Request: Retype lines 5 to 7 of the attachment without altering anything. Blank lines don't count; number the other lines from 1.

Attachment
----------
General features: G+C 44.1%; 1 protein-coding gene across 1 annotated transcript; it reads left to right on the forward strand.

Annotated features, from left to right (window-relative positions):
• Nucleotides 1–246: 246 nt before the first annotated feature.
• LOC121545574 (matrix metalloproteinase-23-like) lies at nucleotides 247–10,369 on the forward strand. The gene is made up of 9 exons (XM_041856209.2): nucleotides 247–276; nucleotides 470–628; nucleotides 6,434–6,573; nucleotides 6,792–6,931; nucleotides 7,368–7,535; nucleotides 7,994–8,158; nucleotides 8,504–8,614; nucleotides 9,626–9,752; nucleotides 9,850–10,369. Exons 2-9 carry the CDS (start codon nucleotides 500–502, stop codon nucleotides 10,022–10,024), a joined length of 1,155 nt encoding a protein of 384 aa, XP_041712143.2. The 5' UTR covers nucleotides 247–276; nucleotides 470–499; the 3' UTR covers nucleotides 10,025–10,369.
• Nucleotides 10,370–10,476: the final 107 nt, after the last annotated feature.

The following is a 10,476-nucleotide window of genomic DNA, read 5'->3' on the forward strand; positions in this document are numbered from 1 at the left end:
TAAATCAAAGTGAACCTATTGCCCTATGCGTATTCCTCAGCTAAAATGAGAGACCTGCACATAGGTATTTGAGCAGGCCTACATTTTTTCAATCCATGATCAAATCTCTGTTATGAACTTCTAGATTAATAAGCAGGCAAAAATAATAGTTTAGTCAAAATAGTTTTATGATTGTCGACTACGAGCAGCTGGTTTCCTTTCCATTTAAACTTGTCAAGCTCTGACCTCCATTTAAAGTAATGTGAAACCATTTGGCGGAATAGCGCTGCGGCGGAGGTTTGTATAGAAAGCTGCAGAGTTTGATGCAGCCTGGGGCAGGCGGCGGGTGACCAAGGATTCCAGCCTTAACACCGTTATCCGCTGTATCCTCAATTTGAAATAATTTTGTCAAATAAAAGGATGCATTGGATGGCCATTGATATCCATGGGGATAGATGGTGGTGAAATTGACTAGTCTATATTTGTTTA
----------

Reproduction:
• Nucleotides 10,370–10,476: the final 107 nt, after the last annotated feature.

The following is a 10,476-nucleotide window of genomic DNA, read 5'->3' on the forward strand; positions in this document are numbered from 1 at the left end:
TAAATCAAAGTGAACCTATTGCCCTATGCGTATTCCTCAGCTAAAATGAGAGACCTGCACATAGGTATTTGAGCAGGCCTACATTTTTTCAATCCATGATCAAATCTCTGTTATGAACTTCTAGATTAATAAGCAGGCAAAAATAATAGTTTAGTCAAAATAGTTTTATGATTGTCGACTACGAGCAGCTGGTTTCCTTTCCATTTAAACTTGTCAAGCTCTGACCTCCATTTAAAGTAATGTGAAACCATTTGGCGGAATAGCGCTGCGGCGGAGGTTTGTATAGAAAGCTGCAGAGTTTGATGCAGCCTGGGGCAGGCGGCGGGTGACCAAGGATTCCAGCCTTAACACCGTTATCCGCTGTATCCTCAATTTGAAATAATTTTGTCAAATAAAAGGATGCATTGGATGGCCATTGATATCCATGGGGATAGATGGTGGTGAAATTGACTAGTCTATATTTGTTTA